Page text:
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A young woman with long, dirty-blonde hair wearing a sleek navy dress stood before a diverse group of college women. She presented from a PowerPoint projected onto the wall behind her regarding tips on running a successful political campaign. A slight farmer’s tan was evident from the pink sunburns that extended down her arms from the middle of her biceps.

“You can’t be what you can’t see,” said Jessica Gottsleben, a 2015 UCF graduate, regarding how so many young girls are affected by the lack of female politicians to look to as role models. “You can be your own role model. You can say, ‘I look like a politician exactly like I am.’”

On Wednesday, March 2, in the Cape Florida ballroom of the Student Union, the fourth annual UCF Elect Her workshop was held. The speakers were all accomplished women whose goals were to guide college women on success in the political field.

Gottsleben was invited to be a featured speaker at the event. Luckily, she happened to be in town for the week because her plans to fly to Washington, D.C., for a congressional meeting were rescheduled.

Her comments were in reference to a campaign that she is promoting called #ILookLikeAPolitician. The campaign, sponsored by the women’s advocacy and empowerment organization Running Start, encourages young women to hashtag their posts and take pride in the fact that they don’t have to look or act any certain way to succeed in politics.

Gottsleben was recognized for her work with #ILookLikeAPolitician at the 10th Annual Young Women to Watch awards in Washington, D.C., on March 15.

Her speech, given at the National Museum of Women in the Arts in Washington, D.C., in front of one of her personal idols, Madeleine Albright, the first female U.S. Secretary of State, was enough to get her elected as Running Start’s first ambassador.

“I can’t say thank you enough. Being elected the inaugural ambassador and receiving the political Rising Star Award has not truly sunk in yet,” said Gottsleben regarding her win. “This opportunity filled my heart with joy, and I cannot wait for another year of even more empowerment and positive social change.”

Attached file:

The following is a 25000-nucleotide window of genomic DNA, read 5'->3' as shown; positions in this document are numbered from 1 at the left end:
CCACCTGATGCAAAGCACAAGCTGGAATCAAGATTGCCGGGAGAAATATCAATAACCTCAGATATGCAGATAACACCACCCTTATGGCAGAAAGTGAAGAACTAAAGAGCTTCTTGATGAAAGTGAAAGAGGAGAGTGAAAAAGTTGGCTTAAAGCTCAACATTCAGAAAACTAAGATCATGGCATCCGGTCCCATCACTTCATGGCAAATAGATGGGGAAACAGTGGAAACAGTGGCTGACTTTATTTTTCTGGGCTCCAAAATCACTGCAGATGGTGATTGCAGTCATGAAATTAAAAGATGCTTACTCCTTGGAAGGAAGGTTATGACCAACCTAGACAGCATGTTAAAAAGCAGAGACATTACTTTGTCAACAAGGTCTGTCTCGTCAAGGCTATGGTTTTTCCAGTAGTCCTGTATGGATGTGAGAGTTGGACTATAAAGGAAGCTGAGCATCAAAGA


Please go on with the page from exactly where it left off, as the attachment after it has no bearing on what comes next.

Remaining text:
A Burnett Honors College graduate, Gottsleben left UCF with dual bachelor’s degrees in political science and broadcast journalism. During her time in college, Jessica was one of only four women to ever run for SGA president.

She was chosen as the UCF Elect Her program representative for the 2013 National Conference for College Women Student Leaders and as an Elect Her student panelist in 2014 — both of which helped pave the way for her subsequent work in bringing women to politics.

Making silly faces at her parents from the stage throughout her graduation ceremony, she had the honor of sitting onstage next to President John C. Hitt as one of 20 students inducted into Order of Pegasus, UCF’s most prestigious honor.

Stacey Malaret, director of LEAD Scholars, described how Jessica initially only attended the first Elect Her event in 2013 to fulfill a workshop requirement.

“Jessica really shows what it looks like to take advantage of all the opportunities that UCF has to offer,” Malaret said.

Since before her graduation, Gottsleben maintained a fellowship in the nation’s capital. She was one of seven women out of more than 150 applicants to be selected to receive a Star Fellowship through Running Start. The Star Fellowship program paid for her to live in D.C., attend congressional hearings, intern for a congresswoman and attend educational seminars taught by political experts.

“It’s the coolest thing ever to be surrounded by people who want to do good for the world,” Gottsleben said of Running Start.

The organization’s main focus is on providing young women with the physical means and motivation to get politically involved or even run for office. Near the end of her time as a Star Fellow, Jessica was selected to receive another fellowship — this one with a focus on constitutional law.

She finished her Star Fellowship around the same time as the start of her Congressional Fellowship, running from meetings to seminars to coffee dates with some of D.C.’s elite, all while still technically living in Orlando.

“I promise I sleep,” Gottsleben said. “I just have to be very strategic in planning it out.”

Denise Crisafi, program coordinator for the Burnett Honors College, described Jessica as “always being driven to do good.”

“She never had a selfish endeavor,” Crisafi said. “Her peers really looked up to her because of that.”

When asked where Jessica sees herself in a few years, she said she simply hopes to be doing good for other people and raising issues that need to be raised.

“Oh, and I want to be the Princess Leia of politics,” she said. “Leia is a capable leader and refused to be quiet, even after having her home planet destroyed, accidentally kissing her brother and so many other things. She’s awesome and I aspire to lead like she does.”

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Anna Johnson is a Contributing Writer for the Central Florida Future.

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